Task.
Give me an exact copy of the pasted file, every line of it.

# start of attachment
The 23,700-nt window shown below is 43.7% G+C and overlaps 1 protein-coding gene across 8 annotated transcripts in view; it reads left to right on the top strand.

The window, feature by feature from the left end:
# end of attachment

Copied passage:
The 23,700-nt window shown below is 43.7% G+C and overlaps 1 protein-coding gene across 8 annotated transcripts in view; it reads left to right on the top strand.

The window, feature by feature from the left end: